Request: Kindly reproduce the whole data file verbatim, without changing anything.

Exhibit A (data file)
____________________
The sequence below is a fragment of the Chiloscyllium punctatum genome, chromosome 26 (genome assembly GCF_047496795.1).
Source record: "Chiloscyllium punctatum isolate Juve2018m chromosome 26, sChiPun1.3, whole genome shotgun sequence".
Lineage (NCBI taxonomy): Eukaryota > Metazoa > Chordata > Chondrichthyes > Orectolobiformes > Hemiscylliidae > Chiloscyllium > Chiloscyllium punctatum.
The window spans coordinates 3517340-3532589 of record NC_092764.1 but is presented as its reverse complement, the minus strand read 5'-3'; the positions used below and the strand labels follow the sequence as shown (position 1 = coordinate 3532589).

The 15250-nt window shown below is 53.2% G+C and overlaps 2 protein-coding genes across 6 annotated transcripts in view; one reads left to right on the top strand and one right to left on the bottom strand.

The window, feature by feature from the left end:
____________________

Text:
The sequence below is a fragment of the Chiloscyllium punctatum genome, chromosome 26 (genome assembly GCF_047496795.1).
Source record: "Chiloscyllium punctatum isolate Juve2018m chromosome 26, sChiPun1.3, whole genome shotgun sequence".
Lineage (NCBI taxonomy): Eukaryota > Metazoa > Chordata > Chondrichthyes > Orectolobiformes > Hemiscylliidae > Chiloscyllium > Chiloscyllium punctatum.
The window spans coordinates 3517340-3532589 of record NC_092764.1 but is presented as its reverse complement, the minus strand read 5'-3'; the positions used below and the strand labels follow the sequence as shown (position 1 = coordinate 3532589).

The 15250-nt window shown below is 53.2% G+C and overlaps 2 protein-coding genes across 6 annotated transcripts in view; one reads left to right on the top strand and one right to left on the bottom strand.

The window, feature by feature from the left end: